Have you ever stopped to ponder on just what a photo is - or better, just what it represents. In actual fact, a standard photograph is merely one moment in time, 1/60th second frozen for eternity. The famous French photographer Lartigue (1894 - 1986), was particularly good at this. So was Henri Cartier-Bresson (1908 - 2004), who coined the phrase “the decisive moment,” showing photography can give an air of longevity perhaps?
We have been discussing modern cameras recently, all bristling with settings, modes, applications and operating systems. However, despite all the electronic trickery, there are some basic (non-electronic) items needed to make a good photograph. Let me assure you that “apps” do not have the photographer’s eye. You do!
In recent columns I have been comparing smartphone cameras between themselves, and also against point and shooter compacts. This week I thought I should go back to basics and show why smartphones can only take ‘record’ shots, but DSLR’s can take works of art! Take my word for it, DSLR’s are better!
A few years ago, I never thought I would be writing about the various merits (or otherwise) of the images produced by mobile phones. I am old enough to remember the first mobile phones, which came in a medium-sized suitcase and one had to be a body builder to be strong enough to carry it! And it certainly did not take photos.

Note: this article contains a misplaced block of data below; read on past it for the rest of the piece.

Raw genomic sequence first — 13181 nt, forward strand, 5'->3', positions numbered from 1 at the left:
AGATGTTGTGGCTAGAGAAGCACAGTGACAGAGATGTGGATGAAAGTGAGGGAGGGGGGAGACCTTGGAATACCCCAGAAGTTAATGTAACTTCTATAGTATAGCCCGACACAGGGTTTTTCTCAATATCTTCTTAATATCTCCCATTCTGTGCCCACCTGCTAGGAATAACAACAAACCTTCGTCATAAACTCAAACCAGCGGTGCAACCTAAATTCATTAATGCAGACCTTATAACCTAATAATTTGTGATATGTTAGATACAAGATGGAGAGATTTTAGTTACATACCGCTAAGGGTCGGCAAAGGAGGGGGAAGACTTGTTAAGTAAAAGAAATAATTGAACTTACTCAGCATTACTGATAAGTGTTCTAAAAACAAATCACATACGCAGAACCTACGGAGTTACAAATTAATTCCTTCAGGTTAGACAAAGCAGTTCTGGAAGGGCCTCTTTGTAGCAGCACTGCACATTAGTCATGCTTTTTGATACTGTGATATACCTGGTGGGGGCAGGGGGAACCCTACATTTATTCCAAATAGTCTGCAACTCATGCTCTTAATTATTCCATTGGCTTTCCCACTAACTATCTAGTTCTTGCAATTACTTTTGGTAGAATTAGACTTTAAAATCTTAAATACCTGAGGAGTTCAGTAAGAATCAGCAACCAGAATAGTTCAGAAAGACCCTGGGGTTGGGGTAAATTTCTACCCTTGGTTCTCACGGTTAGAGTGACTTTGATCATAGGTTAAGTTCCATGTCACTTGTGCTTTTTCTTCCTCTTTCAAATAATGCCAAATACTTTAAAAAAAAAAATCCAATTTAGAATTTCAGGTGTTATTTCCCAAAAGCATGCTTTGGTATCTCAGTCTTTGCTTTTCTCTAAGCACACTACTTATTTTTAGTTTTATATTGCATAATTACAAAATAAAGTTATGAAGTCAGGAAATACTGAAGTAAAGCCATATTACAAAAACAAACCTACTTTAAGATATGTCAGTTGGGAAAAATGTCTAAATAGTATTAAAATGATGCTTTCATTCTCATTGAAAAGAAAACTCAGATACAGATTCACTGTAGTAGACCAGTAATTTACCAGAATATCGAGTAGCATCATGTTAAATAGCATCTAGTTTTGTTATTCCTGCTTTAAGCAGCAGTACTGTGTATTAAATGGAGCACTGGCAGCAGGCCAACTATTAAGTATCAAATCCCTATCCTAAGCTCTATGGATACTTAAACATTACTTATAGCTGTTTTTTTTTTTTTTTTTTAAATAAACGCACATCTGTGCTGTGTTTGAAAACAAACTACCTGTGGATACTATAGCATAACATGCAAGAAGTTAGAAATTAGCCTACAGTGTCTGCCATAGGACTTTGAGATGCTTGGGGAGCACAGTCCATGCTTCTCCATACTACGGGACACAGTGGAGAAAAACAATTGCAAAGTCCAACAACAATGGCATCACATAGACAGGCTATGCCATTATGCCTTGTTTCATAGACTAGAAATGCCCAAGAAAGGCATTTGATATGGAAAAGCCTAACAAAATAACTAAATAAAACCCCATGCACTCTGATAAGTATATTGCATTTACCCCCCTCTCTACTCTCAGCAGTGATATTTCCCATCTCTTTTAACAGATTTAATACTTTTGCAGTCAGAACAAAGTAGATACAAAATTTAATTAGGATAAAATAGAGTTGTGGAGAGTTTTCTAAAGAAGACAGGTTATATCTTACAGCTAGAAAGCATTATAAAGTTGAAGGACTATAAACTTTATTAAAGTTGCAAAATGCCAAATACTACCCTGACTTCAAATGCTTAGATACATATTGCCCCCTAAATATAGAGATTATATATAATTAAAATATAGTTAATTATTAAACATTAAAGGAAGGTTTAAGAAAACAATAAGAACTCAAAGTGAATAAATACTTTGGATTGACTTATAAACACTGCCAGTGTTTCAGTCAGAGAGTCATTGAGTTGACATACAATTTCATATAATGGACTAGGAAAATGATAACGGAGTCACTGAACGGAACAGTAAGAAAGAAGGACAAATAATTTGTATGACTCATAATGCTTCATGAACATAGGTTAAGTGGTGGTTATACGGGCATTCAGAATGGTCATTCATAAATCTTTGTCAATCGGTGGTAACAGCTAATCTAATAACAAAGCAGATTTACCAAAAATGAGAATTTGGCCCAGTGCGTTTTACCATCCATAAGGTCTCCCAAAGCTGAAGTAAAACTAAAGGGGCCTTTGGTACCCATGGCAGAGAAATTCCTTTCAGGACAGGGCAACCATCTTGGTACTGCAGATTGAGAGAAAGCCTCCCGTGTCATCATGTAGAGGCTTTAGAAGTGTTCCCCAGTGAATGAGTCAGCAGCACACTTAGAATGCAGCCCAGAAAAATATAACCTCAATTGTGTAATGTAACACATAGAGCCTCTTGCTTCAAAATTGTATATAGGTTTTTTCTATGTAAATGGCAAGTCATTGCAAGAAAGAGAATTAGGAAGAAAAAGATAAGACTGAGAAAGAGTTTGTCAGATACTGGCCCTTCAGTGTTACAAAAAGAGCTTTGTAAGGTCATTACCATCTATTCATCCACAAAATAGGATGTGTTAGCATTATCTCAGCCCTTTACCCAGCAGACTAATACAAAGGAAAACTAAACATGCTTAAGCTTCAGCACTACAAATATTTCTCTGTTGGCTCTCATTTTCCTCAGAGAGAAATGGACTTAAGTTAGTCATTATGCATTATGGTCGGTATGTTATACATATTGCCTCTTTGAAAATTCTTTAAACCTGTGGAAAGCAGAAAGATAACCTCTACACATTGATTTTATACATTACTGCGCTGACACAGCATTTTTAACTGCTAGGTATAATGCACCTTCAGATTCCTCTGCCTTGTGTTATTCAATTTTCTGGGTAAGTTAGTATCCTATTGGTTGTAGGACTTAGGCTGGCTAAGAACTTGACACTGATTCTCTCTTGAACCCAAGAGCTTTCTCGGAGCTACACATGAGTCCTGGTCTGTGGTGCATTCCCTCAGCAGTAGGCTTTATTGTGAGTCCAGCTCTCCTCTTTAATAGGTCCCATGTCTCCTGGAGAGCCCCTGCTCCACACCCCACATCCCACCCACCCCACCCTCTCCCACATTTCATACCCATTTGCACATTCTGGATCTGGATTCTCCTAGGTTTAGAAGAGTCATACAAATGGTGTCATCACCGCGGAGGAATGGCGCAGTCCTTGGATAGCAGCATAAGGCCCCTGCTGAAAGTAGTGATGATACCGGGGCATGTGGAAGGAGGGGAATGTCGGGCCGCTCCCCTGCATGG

Everyone who embarks on the study of photography meets a definition of photography as “painting with light”. Whilst you certainly need light to be able to record an image, lighting is not the be all and end all of photography. In fact, too much lighting is detrimental for any outstanding image.
A friend of mine is doing a photography course by correspondence, and the latest test is portraits. A very important subject, since portraits of people represent around 90 percent of all photographs. With portraits, names like Irving Penn and Richard Avedon come immediately to mind. Many portraitists, especially as photo technology improved, have produced spectacular portraits with dramatic flash strobe lighting, or have used amazing props to give the photo just that little something extra, but was that really needed? I would suggest No!
Photographers develop their skills. The photographic eye is not something you are born with. However, that skill can be learned, and there is no age limit either. In fact, it is probably easier to acquire the photographic eye as you get older, as you will generally have more time to devote to learning.
If you want to put some interest in your photos, you have a few items to consider. As well as complying with all the ‘rules’ of photography, your photograph should identify a “hero”. Record shots of grandma outside Lotus will never make hero status for anybody!
There is more to photography than just ‘record’ shots. These shots are those you take of your wife at the beach with her sister and your brother-in-law. You know what I mean, and you have taken lots of them in your lifetime. Photographically, we call these ‘record’ shots as all they are doing is recording an event. No ‘art’ or even artistic input by the photographer.
I received a communication from a newbie photographic friend the other day. It went, “Have you used a Tamron lens? I’m thinking of investing in the 18-270 pzd. I’ve recently read some mixed reviews. I’m shooting the rugby at the weekend and want a lens that covers wide angle team shots and the action without having to keep changing lenses. I thought it would also make a good traveling lens.”